Are global customers looking for handouts? It would be naive to think otherwise but the retail industry desperately requires a level playing field. Ticket sales for last year’s portfolio tasting were overwhelming and caused no-end of problems. I use the term ‘sales’ loosely as many of the tickets were snapped-up with our compliments.
We can draw direct parallels to the problems being faced by many.
For example, 75% of customers who checked-out with a pair of complimentary tickets have not considered the idea of purchasing a ticket(s) for Australia Unearthed II, which is a revealing statistic. Of course, we are heading into a Bank Holiday which may be the reason however, I wonder how many tickets to Oz Unearthed II would have been snapped-up if they were provided without charge?
After spending the past five years building a database of private customers’ which ran into the thousands, we decided (and trust me, after much deliberation) to erase nearly 50%. It is important to quantify the 50% as some have never purchased from us. A proportion have not purchased for the past eighteen months and some are only stimulated when we have a sale or offer free tickets.
Some may consider my actions of removing 50% of our customers reckless. Other merchants would consider this foolish, but I see things differently. Can we afford to be so brave? Will sales suffer (and back to my opening statements ‘a sale with some degree of profit is surely better than nothing’)? No is my answer, as our list of loyal private customers is strong, combined with the added benefit of our international trade base with is very active and substantial.
We do plan to offer key wine sales throughout the year (we try to offer a little discount each Sunday), dinners, complimentary events and much more… We believe it is only fair that customers who support us throughout the year should receive the benefits, rather than customers who are only interested in wines which are available during a sale, which I am sure you will agree with.
Is the future bright for The Vinorium? I say ‘yes’ with resounding positivity and I very much look forward to every twist and turn. Our international reputation has grown considerably with The Vinorium now seen as one of Europe’s major Australian importers. Not only does this attract international sales, but a string of great winemakers who wish to be represented by The Vinorium.
Who takes priority? All of our customers are important however, and in the first instance, you, our private customers will receive priority over our trade customers and this will continue, as we love the connection to those who enjoy our wines. The trade is less enthusiastic as is the process of selling to them. It’s a quick email and usually a response with a ‘yes’ or a ‘no.’ Commercially, it makes more sense to sell to the trade as the process takes a matter of minutes, there is no picking and packing and no free shipping. The sales margins are in fact higher as the costs involved are minimal. But it is boring and fundamentally the reason why we created The Vinorium (to champion great winemakers and to search out enthusiastic supporters of the same). And to some degree, this is another major reason why we are not forced into selling wines off cheaply. Our trade customers (and particularly when we are having a torrid time against the FX markets) can have a field day with our wine selection…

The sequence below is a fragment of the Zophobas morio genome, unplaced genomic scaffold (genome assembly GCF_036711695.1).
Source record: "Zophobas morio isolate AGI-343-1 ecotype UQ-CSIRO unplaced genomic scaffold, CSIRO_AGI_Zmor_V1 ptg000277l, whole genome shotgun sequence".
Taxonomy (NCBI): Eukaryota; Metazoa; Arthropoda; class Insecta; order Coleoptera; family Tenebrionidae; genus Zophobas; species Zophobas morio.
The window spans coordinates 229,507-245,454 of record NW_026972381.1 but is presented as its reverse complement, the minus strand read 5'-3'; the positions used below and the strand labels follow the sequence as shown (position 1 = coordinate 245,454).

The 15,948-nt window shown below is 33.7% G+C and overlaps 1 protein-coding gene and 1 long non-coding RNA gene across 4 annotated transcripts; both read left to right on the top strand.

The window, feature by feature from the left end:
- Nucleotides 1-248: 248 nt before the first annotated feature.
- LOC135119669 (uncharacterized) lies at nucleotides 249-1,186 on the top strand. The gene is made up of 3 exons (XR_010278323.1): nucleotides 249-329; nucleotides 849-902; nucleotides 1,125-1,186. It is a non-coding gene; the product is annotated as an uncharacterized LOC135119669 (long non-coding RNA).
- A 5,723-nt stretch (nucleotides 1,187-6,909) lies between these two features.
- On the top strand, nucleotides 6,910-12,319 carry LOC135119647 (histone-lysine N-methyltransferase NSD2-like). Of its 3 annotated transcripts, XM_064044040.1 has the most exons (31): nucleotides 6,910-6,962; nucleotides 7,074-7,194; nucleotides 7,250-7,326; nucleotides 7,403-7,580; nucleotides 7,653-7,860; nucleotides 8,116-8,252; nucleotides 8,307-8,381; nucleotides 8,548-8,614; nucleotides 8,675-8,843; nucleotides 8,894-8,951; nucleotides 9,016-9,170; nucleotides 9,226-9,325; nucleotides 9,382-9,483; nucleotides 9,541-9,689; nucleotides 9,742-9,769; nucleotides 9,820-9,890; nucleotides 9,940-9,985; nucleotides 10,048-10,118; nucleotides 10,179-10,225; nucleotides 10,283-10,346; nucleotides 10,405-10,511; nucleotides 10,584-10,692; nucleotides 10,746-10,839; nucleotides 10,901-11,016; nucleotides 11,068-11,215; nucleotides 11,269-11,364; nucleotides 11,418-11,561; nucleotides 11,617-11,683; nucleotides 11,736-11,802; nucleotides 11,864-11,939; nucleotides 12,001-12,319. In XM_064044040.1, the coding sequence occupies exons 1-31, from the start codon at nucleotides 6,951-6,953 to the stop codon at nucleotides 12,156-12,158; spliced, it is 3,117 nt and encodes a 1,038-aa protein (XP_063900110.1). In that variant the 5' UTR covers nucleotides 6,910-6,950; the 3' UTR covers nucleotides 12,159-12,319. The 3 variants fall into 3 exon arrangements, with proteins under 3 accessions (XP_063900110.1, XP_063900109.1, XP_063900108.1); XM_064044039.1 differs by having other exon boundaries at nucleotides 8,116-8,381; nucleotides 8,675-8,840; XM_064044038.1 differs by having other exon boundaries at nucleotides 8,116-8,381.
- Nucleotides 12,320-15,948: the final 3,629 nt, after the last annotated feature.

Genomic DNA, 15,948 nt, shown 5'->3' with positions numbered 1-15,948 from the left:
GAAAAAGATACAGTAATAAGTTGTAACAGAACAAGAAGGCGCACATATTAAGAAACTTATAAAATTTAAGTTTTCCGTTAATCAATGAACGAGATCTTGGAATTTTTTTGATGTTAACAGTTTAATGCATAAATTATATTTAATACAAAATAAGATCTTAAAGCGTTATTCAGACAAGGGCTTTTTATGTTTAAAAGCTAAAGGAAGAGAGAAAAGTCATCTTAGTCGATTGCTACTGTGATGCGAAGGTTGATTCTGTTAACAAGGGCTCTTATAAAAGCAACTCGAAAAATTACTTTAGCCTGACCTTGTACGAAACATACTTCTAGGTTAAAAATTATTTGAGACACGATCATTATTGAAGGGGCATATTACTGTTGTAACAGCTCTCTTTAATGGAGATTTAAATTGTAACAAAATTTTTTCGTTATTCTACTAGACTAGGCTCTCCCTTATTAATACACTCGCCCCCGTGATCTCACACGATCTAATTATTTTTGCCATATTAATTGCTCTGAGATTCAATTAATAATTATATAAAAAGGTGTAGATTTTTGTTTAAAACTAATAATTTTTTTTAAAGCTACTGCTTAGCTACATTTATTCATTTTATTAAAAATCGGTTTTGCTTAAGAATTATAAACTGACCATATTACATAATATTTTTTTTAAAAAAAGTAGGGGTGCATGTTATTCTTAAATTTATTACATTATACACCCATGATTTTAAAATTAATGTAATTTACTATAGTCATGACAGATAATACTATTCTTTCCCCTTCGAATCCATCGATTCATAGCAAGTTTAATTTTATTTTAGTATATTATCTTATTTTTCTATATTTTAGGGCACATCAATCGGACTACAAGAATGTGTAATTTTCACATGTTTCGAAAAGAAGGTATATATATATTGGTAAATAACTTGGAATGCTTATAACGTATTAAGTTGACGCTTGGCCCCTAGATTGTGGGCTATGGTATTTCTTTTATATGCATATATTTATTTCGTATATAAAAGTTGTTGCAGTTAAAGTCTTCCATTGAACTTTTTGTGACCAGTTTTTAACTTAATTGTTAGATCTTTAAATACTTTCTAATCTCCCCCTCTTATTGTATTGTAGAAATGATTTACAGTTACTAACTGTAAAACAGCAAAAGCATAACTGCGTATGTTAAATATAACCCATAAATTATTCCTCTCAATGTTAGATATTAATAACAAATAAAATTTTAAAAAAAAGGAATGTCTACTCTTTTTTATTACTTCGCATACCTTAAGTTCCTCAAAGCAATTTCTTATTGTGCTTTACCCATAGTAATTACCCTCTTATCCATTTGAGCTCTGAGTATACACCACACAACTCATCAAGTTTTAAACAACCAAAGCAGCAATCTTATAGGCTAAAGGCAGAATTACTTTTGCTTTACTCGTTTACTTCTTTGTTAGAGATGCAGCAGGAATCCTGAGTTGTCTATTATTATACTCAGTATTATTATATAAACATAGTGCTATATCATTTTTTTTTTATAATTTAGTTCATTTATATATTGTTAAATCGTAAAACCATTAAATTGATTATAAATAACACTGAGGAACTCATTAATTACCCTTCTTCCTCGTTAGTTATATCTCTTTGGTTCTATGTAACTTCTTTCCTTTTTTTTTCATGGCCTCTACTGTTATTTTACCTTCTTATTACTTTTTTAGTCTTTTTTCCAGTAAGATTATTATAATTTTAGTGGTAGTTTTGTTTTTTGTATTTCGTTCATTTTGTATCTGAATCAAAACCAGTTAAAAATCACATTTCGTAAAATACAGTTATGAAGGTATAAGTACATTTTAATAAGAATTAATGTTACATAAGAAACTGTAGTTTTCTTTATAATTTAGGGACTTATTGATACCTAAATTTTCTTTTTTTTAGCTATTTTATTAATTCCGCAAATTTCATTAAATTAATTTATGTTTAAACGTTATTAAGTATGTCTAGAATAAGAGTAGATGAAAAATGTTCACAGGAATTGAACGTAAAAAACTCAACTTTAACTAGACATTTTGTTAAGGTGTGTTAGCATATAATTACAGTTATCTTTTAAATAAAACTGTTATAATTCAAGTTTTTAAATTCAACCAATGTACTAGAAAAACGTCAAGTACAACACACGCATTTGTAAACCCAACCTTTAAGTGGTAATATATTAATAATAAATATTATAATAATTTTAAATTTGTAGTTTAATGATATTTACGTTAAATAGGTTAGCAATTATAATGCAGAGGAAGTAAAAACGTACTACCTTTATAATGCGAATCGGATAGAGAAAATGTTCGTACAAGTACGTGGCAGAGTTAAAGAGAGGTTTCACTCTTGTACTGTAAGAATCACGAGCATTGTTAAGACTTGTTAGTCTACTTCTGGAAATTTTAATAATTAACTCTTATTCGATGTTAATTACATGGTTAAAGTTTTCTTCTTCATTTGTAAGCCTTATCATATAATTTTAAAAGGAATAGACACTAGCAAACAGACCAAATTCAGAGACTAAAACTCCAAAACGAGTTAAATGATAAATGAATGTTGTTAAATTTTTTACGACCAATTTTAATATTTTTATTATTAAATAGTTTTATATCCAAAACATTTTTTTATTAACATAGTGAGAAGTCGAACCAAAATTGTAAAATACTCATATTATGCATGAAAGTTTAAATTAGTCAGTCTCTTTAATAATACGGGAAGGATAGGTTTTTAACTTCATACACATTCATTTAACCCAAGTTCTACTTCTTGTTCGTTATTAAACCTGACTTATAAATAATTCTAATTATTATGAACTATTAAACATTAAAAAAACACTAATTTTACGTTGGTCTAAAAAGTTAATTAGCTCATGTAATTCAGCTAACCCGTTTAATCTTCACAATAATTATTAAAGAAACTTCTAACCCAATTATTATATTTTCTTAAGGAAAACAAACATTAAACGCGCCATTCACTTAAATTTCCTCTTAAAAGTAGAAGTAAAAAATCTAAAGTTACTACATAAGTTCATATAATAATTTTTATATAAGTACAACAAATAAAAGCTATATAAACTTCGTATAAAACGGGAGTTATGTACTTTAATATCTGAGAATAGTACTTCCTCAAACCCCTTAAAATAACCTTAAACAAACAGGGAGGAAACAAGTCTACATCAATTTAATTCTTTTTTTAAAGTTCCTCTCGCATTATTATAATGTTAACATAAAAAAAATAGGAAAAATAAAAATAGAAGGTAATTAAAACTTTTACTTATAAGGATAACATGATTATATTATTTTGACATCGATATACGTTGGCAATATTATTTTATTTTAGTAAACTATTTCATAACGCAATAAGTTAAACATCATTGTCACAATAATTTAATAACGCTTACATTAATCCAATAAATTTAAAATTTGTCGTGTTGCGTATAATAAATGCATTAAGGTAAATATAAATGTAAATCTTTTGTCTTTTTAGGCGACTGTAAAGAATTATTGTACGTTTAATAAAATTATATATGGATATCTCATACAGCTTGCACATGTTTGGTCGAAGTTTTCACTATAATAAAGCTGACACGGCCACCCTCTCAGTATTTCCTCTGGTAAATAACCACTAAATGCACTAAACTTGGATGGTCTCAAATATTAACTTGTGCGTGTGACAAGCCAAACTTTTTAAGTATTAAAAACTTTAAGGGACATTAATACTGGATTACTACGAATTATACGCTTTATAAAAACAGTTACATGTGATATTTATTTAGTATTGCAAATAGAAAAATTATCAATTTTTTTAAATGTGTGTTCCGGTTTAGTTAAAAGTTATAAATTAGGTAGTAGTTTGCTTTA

By way of an example, non-trade buyers of Dan Standish 2017 received a special ‘pre-arrival’ offer last week. The ‘new’ 2018 collection has received huge scores from Robert Parker.com – two wines receiving 98-100 points, and we unveiled the rare Andelmonde. Sales were fabulous (thank you very much indeed). This week, non-trade buyers of Dan’s 2016 received the same offer. Tomorrow, these wines will be released to the trade with one of my customers keen to purchase 192 cases, more than all our private sales combined – They pay the same, pre-arrival price as you.
The EU bans House of Arras Grand Vintage!
Written by Magdalena Sienkiewicz
In June 2019, the EU announced that acceptable residual levels of a contact fungicide called Iprodione, which is the active ingredient in a spray used against botrytis, would drop from 20mg/L to a microscopic 0.01mg/L. The consequences of this drastic drop have been profound in the wine industry.
One of our Tasmanian producers being a perfect example. Last year, we received a kind recommendation from one of our customers who lives in Tasmania; a great producer named Grey Sands, who produces amazing wine in the Tamar Valley. Samples were sent and the entire team relished their uniqueness. We particularly loved their Pinot Blanc, an intriguing Byzantine blend (Chardonnay, Viognier & Malvasia Bianca), cellar releases of Pinot Noir dating back to 2007 and the outstanding still Blanc de Noir, which gave me goose bumps.
We love wines that dare to be different and do so successfully, carrying the rare ‘wow’ factor.